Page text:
Sunday, July 01, 2007

Hall of Fame

Interesting question raised here: Does Craig Biggio belong in the Hall of Fame? Such questions used to be easy for me. If a batter gets 3,000 hits or 500 home runs, or if a a pitcher gets 300 wins, he's in. Biggio is closing in on 3,000 hits, but even a Biggio fan like me has a hard time seeing him in the Hall. As the article notes, the old rules don't quite apply.

UPDATE: The revived What's Right in Montana already is being taken over by lying trolls, which is sad because Eric deserves better. But he's got to lay down the law over there or his blog will be destroyed again.

So I won't comment there, but Eric does bring up an always interesting debate: Should Pete Rose be in the Hall of Fame?

Here I break my usual rules and say no. Rose certainly has the numbers to be there, and I generally don't think what players do off the field should influence their election to the Hall. If it did, then as Kirk Dooley notes in comments below, Ty Cobb would never have made it.

But while Rose's gambling happened off the field, it affected what happened on the field, and he was very much in the game when it all happened. It was way outside the boundaries, and he has earned permanent punishment.

Perhaps even more interesting is the question of what to do with the steroid athletes, especially those who never admit it and against whom it can never be proved. That's a tough call, and I don't have the energy tonight to make it. Game called.


Dave Rye said...

The qualification for Hall of Fame membership was formerly to have been a GREAT player. In the last decade, that requirement appears to have been downgraded to VERY GOOD. Biggio is in the latter category. I like his playing and what appears to be his very nice personality, but I think the Hall ought to be a bit more exclusive than that.

I do admire Biggio's courage in continuing to "dig in" at the plate, since I believe he's close to setting the all-time record for times hit by a pitch.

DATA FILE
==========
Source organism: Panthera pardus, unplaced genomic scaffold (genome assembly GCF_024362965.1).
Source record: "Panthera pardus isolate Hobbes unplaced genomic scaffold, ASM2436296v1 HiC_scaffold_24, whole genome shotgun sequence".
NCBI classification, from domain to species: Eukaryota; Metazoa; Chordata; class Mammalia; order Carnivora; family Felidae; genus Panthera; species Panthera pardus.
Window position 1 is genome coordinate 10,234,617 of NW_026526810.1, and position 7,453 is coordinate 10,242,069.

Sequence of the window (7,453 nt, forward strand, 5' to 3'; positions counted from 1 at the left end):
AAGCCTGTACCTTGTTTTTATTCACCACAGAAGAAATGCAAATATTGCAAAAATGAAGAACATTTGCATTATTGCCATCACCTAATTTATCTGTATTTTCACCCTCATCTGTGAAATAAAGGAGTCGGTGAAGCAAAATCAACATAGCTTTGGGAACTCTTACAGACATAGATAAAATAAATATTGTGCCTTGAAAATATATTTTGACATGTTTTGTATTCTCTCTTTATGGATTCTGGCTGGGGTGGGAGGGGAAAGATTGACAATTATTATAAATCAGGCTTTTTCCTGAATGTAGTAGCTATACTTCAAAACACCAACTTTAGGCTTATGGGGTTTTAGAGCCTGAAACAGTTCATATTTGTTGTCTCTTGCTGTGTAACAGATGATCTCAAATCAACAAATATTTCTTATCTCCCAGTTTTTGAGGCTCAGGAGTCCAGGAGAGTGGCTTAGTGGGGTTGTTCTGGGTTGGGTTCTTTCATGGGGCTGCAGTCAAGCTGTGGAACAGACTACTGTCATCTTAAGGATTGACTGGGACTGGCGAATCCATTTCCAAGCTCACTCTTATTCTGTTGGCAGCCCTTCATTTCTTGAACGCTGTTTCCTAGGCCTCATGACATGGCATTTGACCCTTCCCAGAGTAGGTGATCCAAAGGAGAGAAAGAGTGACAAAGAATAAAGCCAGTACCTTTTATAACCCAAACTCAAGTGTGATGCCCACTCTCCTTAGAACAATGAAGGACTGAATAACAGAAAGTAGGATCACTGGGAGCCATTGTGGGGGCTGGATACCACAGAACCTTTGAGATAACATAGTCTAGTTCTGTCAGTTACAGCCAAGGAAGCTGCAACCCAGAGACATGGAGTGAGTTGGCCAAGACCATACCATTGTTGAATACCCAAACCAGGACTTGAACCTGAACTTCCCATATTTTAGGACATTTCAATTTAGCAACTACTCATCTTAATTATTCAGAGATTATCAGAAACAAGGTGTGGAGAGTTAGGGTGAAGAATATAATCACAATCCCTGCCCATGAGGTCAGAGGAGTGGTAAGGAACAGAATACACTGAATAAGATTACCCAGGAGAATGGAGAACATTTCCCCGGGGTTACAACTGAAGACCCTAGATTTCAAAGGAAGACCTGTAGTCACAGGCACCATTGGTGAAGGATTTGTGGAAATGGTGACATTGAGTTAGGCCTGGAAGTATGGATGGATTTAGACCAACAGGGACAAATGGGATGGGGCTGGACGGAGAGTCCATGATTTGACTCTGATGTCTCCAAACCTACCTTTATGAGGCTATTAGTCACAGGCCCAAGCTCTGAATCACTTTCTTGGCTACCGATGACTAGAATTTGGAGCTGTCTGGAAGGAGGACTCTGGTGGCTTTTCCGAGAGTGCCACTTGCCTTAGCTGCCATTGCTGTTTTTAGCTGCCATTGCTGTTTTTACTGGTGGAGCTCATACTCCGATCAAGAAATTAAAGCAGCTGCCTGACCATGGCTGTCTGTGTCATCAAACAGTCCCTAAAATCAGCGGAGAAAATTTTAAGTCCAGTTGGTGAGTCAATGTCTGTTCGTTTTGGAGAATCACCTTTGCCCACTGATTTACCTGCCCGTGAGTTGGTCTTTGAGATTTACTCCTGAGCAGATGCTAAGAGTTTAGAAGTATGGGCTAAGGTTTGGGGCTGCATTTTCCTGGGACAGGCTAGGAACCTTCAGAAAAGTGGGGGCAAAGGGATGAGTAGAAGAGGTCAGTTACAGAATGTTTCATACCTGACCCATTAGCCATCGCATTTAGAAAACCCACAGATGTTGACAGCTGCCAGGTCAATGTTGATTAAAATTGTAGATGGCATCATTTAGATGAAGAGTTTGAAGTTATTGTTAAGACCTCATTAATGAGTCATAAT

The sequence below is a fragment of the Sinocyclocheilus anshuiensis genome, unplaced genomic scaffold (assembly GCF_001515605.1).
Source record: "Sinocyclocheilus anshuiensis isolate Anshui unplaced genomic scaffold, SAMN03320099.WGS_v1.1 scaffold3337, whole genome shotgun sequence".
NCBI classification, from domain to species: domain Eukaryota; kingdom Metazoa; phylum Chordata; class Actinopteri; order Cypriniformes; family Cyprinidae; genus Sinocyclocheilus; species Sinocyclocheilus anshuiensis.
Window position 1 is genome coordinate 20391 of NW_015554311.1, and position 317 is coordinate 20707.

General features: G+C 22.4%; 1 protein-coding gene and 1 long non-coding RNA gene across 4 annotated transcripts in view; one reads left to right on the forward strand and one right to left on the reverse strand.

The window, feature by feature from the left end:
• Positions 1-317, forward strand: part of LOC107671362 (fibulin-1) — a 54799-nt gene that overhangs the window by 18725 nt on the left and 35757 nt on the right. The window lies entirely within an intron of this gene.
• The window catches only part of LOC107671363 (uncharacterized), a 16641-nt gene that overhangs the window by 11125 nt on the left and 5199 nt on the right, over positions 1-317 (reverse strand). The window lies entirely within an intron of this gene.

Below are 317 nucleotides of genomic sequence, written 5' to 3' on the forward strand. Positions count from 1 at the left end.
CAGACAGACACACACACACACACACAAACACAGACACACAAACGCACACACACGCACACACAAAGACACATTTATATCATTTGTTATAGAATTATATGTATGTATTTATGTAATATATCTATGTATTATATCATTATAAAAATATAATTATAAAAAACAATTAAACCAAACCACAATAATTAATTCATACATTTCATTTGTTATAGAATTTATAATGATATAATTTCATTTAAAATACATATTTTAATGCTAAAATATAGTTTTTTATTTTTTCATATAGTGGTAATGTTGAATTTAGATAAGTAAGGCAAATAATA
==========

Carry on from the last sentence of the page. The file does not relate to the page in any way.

Anonymous said...

I think 3000 hits belongs in the hall.

It's still something that's rarely done.

Is Craig Biggio as good of a batter as Willie Mays, Eddie Murray, or Hank Aaron?

Not quite. They all have 500+ home runs too.

The only person I really think is missing from the Hall of Fame is Pete Rose.

When he was playing, he put out 150% every day. He was one of the all-time greats.

If they let steroid-users get into the record books without an asterisk beside their names, I don't see why not let Pete Rose in.

Jay Stevens said...

Not great? Biggio is among MLB's leaders for runs scored, stolen bases, doubles, and walks while playing CF, C, and 2B, some of the hardest positions in the sport!

During his time, who was a better second baseman? Roberto Alomar was better defensively and hit for better average, but Biggio had more power. Jeff Kent had more power, but couldn't hold Biggio's jock strap in the field.

To me if the guy was arguably the best at his position during his era, he's a HOFer.

David said...

Jay, You make an excellent case.

KIrk Dooley said...

Biggio deserves to be in Cooperstown not only for the numbers he put up, but because he was the kind of player who brought honor to the game. Rose belongs in the Hall as well for the way he played the game (although I would never allow him back into the game in any capacity except to be an example to others in the game to stay away from bookies).

Bonds also deserves to be in Coopertown. If Ty Cobb deserves to be there (and Cobb not only was an a**hole, but a racist a**hole), then Bonds (who was putting up HOF numbers before he got close to illegal pharmaceuticals) should be there as well. But Biggio should get in first. (Although I hope his plaque has a clean cap...)

Anonymous said...

It still makes my head hurt to try to objectively compare 'todays' players with those of yesteryear.

David said...

Eric, There's no reason to try to objectively compare players from different eras. Players should be judged by how they performed against the competition that was available at the time. Just imagine how the record books would have to be rewritten if, say, black players had not been excluded all those years. But you can't hold it against Babe Ruth that he never had to face Bob Gibson. You deal with what you've got.

Anonymous said...

Now I'm wondering again....would Barry Bonds have batted over .300 against Bob Gibson........?

Starting to make my head hurt. LOL
Thanks for the fun post.

KIrk Dooley said...

Eric, Gibson would've hit Bonds 300 times (especially if the Man Whose Hat Size was Huge Before He Started Using Chemicals did one of his hot dog home run trots). And if Bonds had charged the mound to complain, Gibson would've kicked his ample behind, as well.